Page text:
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VideoFound: Shepherd mix, showed up near C.R. 307 and C.R. 317, La Vernia, about one week ago, has orange collar with no tags. 210-385-2892.

VideoMISSING TORTOISE from S. Palo Alto Dr. in Estates of Eagle Creek on May 17th. If you see him, please contact us @ (210) 913-4558 or (830) 393-4030.
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Special Section


To your health: Use real-life situations for functional fitness




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February 19, 2014 | 1,977 views | Post a comment

Many people deal with back or joint pain, balance problems, and other issues that can make day-to-day activities seem difficult and even agonizing. Tailoring your workout to include functional fitness exercises can increase your body’s ability to handle daily tasks and complete them with ease. Rather than lifting weights with a machine, complete your workout using real-life positions to prepare for real-life situations. Here are some tips from TOPS Club Inc. (Take Off Pounds Sensibly).

What is functional fitness? Most individuals are not competitive athletes, but aim to exercise regularly to improve their quality of life. Functional fitness exercises help people achieve that goal. With a strong focus on using one’s entire body at once, functional fitness stimulates common movements you would do at home, at work, or in sports.

“Functional fitness exercises are designed to train and develop your muscles to make it easier and safer to perform everyday tasks, such as carrying groceries or throwing a Frisbee with the kids,” said Amy Goldwater, M.S., fitness educator, former body-building champion, and physical fitness expert for TOPS.

How can I perform functional fitness exercises? Functional fitness exercises can be done at home or at the gym. In fact, some gyms offer functional fitness courses or incorporate concepts into boot camps and other classes.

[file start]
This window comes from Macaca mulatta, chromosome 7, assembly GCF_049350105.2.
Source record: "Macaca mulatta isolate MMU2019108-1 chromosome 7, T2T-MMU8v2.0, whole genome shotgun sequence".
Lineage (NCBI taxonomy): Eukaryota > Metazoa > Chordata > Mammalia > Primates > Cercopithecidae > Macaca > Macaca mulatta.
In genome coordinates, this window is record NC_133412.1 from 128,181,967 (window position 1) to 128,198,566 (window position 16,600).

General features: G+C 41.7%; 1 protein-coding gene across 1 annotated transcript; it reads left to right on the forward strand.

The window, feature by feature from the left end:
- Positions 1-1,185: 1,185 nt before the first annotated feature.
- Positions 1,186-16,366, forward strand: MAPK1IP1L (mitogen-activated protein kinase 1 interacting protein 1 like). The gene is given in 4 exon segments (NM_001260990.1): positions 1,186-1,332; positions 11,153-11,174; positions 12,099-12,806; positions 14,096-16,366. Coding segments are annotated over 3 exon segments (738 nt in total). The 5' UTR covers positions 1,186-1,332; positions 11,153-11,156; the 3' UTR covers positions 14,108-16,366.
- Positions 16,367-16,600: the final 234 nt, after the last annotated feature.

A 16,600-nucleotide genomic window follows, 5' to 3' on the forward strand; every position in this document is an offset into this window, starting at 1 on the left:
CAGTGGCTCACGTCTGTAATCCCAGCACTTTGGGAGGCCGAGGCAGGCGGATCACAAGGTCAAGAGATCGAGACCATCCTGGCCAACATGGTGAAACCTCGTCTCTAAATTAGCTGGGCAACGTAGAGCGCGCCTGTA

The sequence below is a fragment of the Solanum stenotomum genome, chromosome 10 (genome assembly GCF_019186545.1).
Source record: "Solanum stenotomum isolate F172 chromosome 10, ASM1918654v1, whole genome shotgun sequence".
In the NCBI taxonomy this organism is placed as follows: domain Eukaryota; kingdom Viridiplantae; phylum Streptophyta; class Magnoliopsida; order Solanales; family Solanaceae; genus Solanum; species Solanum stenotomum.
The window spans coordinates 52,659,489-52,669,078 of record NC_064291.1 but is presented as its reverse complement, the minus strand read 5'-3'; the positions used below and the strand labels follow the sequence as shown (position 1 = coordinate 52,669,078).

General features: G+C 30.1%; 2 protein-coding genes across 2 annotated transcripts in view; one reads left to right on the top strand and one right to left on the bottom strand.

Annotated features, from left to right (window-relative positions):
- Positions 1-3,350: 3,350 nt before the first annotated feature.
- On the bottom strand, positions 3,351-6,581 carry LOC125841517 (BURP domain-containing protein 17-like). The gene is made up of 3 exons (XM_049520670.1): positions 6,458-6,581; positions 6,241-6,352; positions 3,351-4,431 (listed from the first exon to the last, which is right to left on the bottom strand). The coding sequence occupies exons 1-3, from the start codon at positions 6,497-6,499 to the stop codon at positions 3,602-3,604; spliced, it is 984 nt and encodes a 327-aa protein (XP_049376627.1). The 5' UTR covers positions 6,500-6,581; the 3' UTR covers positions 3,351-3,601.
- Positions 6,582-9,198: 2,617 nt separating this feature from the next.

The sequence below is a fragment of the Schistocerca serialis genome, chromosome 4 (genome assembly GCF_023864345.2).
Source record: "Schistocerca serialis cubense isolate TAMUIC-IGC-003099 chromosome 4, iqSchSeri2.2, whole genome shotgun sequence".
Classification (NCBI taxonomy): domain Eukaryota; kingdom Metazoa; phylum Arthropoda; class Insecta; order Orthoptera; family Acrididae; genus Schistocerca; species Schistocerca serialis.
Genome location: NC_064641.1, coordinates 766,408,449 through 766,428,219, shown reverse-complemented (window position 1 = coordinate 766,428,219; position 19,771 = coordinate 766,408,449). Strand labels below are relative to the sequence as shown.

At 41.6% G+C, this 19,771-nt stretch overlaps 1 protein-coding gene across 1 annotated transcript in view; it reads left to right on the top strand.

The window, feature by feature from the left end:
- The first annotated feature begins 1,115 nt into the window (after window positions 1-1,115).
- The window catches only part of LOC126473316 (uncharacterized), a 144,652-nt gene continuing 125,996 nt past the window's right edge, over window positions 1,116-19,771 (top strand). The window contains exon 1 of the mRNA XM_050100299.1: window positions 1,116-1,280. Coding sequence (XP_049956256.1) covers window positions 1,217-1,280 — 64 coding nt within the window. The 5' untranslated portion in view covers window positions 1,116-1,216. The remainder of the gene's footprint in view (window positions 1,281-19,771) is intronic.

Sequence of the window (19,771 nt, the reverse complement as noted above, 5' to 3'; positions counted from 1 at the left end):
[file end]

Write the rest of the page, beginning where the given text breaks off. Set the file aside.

“Exercise equipment such as fitness balls, kettle bells, and weights are often used in functional fitness workouts,” Goldwater said. “These exercises tend to be multi-joint, multi-muscle exercises.”

In the beginning, individuals should consider only using their own body weight for resistance, slowly adding weight and increasing the intensity level as their fitness ability improves.

An example of a functional fitness exercise is the squat-to-bicep curl. Start with your feet shoulder-width apart, spine straight, and core stable. Holding dumbbells at your sides, slowly bend through the hips, knees, and ankles until your knees reach a 90-degree angle. As you slowly return to the starting position, turn your palms toward the ceiling, flex your arms, and curl the dumbbells toward your shoulders.

“The squat-to-bicep curl is a form of functional fitness, because it trains the muscles that are used to pick up an object -- a laundry basket, bag, or young child -- from the floor or a table,” explained Goldwater. “It is an exercise that combines upper- and lower-body movements.”

What are the benefits? Reduces the risk of injury -- Functional fitness prevents injuries that can be caused by daily tasks and prepares your body to adjust to life’s unexpected twists and turns, so they don’t turn into more severe injuries.

Prepares the body to perform everyday duties -- Functional fitness workouts train your body to perform daily activities -- walking, bending, lifting, climbing stairs, and more -- without pain or discomfort.

“The goal isn’t just to gain strength, but also to increase flexibility, range of motion, joint alignment, and body awareness,” Goldwater said.

Emphasizes core stability -- Strengthening your abdomen can improve balance to avoid falls and help your posture.

Improves quality of life -- Functional fitness exercises can offer individuals peace of mind, knowing they have better control of their bodies and the ability to perform activities safely and efficiently.

Chilean Blueberry, Butternut Squash
& Quinoa Salad


1 pound butternut squash, peeled, seeded and cubed
4 tablespoons olive oil, divided
1 cup raw quinoa, rinsed well
2 cups water
2 tablespoons lemon juice
3/4 teaspoon salt
1/4 teaspoon pepper
4 Green onions, thinly sliced
1 1/2 cups Chilean blueberries
3 cups baby arugula

Preheat oven to 450°F. In large bowl, toss squash with 1 tablespoon of oil. Spread on rimmed baking sheet; bake until tender, about 22 minutes; let cool.
Meanwhile, in medium saucepan, bring quinoa and water to a boil; simmer for 15-20 minutes. Remove from heat and cover; let stand 5 minutes. Fluff with fork; cool.

In small bowl, whisk together remaining olive oil, lemon juice, salt and pepper; set aside.

In large bowl combine squash, green onions, blueberries, arugula and quinoa. Drizzle with dressing; toss to combine.
 

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